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U.S. Sen. John Thune (R-S.D.), a member of the Senate Finance Committee, which has jurisdiction over tax and trade legislation, this week questioned U.S. Trade Representative Katherine Tai at a hearing on the administration’s trade agenda. Thune called out the Biden administration for its inexcusable delay in prioritizing a confirmable nominee for chief agricultural negotiator. Thune also pressed the administration to advance market access initiatives that would benefit South Dakotans, and he discussed the need to pass Trade Promotion Authority, which is essential for negotiating future trade agreements.
On Biden’s inexcusable delay in prioritizing a confirmable nominee for chief agricultural negotiator (excerpt):
“We’re a year into the administration, and it’s just, it’s an expression of priorities, and I can tell you that there are a lot of farmers and ranchers and agricultural producers [and] growers around this country who are very, very concerned that the promotion of agricultural exports be a priority, and it doesn't seem like it is [for the administration].”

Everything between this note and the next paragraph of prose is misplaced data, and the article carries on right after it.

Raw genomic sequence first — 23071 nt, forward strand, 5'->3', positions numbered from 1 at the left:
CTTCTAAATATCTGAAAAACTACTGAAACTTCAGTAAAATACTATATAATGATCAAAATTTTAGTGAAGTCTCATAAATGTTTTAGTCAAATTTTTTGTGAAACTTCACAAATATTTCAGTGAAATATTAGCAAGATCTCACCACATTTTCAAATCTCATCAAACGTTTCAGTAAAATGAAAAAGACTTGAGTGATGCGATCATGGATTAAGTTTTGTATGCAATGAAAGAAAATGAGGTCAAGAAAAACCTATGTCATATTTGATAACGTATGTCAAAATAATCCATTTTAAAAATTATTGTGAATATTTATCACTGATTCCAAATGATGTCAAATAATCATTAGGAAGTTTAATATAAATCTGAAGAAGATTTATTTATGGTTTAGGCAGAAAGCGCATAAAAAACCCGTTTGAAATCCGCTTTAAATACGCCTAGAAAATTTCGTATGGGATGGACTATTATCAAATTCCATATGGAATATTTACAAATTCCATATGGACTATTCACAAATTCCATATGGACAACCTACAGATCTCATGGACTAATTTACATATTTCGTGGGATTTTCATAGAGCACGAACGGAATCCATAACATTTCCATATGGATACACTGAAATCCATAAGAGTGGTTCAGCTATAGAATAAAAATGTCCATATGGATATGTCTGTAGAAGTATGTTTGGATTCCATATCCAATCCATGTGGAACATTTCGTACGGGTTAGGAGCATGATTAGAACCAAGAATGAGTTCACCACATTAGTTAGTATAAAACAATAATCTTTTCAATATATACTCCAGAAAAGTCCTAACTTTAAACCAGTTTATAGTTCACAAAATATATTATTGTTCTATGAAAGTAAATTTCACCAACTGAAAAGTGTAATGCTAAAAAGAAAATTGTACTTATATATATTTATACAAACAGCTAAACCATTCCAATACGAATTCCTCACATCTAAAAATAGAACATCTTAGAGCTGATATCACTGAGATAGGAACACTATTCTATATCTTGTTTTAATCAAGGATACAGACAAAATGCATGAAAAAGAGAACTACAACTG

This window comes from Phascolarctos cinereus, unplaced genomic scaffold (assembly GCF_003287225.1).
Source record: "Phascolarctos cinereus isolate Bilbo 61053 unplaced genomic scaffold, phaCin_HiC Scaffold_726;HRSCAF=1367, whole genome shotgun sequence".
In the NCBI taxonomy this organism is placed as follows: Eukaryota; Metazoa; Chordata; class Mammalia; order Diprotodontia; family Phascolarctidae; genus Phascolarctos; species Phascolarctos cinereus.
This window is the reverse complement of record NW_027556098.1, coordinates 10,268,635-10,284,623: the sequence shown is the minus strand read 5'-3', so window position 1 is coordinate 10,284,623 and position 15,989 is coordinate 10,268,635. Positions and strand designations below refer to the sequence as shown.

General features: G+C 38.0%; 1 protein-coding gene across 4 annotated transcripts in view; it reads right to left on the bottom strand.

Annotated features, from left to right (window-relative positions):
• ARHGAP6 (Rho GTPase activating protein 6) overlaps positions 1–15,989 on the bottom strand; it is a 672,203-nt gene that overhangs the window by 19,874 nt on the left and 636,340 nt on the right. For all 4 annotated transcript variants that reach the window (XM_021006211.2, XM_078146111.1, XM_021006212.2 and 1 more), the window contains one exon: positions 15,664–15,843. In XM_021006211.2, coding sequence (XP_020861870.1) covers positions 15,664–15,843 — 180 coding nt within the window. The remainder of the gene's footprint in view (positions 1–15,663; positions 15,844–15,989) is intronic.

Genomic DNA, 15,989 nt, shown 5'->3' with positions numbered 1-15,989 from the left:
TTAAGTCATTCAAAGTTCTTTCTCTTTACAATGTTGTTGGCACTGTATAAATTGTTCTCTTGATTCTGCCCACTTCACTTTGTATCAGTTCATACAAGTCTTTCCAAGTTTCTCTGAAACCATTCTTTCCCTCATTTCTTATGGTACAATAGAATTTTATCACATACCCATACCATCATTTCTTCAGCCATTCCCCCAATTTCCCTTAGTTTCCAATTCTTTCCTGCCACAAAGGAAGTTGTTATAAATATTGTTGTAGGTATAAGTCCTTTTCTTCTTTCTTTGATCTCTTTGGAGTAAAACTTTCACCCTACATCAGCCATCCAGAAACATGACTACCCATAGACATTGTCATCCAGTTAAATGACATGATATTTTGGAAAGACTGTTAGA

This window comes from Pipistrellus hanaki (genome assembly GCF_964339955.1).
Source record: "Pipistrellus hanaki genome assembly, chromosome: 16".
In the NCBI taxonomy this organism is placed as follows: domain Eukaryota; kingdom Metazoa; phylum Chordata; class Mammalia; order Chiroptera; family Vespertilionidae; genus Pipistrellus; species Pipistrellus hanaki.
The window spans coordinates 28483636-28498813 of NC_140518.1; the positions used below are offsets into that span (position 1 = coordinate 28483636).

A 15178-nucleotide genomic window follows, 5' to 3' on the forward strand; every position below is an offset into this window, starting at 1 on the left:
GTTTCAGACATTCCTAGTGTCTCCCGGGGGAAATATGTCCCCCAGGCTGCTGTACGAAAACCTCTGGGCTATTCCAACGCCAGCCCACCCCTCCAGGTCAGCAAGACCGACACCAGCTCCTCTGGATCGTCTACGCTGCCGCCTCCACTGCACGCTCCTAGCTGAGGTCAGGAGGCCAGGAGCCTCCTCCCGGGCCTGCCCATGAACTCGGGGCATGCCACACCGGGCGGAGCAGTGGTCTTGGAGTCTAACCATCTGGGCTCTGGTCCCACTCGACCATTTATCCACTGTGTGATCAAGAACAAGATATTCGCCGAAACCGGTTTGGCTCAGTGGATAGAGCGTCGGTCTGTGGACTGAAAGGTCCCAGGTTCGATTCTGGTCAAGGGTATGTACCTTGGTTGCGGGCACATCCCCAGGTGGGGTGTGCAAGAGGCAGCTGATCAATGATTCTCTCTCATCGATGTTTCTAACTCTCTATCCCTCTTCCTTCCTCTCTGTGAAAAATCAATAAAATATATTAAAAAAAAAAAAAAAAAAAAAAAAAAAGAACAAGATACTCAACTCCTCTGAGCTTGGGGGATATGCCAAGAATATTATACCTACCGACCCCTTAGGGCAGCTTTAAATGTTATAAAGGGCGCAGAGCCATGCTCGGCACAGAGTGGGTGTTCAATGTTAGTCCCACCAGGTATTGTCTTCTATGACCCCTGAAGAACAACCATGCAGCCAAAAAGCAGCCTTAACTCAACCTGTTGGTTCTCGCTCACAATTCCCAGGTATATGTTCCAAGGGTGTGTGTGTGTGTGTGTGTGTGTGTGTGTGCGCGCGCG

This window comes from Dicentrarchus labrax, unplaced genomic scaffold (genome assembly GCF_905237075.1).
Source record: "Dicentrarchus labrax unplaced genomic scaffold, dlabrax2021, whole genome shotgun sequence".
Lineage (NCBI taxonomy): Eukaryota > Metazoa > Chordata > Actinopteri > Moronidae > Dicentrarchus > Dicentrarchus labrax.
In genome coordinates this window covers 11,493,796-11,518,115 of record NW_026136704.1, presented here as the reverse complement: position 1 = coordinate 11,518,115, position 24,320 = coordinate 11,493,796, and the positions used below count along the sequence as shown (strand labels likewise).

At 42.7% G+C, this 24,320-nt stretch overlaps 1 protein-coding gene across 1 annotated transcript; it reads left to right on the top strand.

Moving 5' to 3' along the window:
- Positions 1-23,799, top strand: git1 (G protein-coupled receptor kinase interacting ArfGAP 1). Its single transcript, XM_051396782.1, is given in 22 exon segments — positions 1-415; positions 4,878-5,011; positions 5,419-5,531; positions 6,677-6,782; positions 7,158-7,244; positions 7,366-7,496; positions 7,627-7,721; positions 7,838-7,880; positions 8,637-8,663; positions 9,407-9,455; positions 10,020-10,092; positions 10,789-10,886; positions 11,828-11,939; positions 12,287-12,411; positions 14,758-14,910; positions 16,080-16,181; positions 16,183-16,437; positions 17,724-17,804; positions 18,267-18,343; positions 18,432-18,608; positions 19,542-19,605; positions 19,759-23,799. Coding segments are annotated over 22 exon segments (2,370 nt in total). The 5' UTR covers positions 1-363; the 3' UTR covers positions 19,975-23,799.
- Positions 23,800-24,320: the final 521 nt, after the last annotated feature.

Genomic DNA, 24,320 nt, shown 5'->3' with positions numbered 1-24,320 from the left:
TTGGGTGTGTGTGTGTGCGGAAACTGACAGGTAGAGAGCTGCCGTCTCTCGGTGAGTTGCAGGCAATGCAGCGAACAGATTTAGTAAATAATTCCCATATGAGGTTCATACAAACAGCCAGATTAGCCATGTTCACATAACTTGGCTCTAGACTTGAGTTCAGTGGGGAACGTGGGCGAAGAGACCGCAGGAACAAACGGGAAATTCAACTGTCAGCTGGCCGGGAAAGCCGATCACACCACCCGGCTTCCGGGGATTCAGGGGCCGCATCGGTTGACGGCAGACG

On the administration’s lack of market access initiatives (excerpt):
“We’re the leading economy in the world for a reason, and a major part of that is because American exporters, and by that I mean, farmers, businessmen and women, and innovators and entrepreneurs, boldly go into global markets and oftentimes succeed. And just as an example, U.S. farm and food product exports grew from $46 billion dollars in 1994 to more than $177 billion last year. U.S. exports support a lot of good-paying jobs at home and help spread the reach of American influence abroad, and so I'm just trying to get you all to focus.
“I understand this [Indo-Pacific Economic] framework, but because there isn't market access in there, because there aren’t, you know, tangible benefits delivered, it's a lot of really flowery rhetoric. But, I'm trying to see where this does anything to open markets for our farmers and ranchers in areas of the world where America just flat needs to be a presence and needs to be competitive and needs to be leading the way. If we are going to isolate China, doing business with a lot of countries in that region just seems like [it] makes a lot of sense.”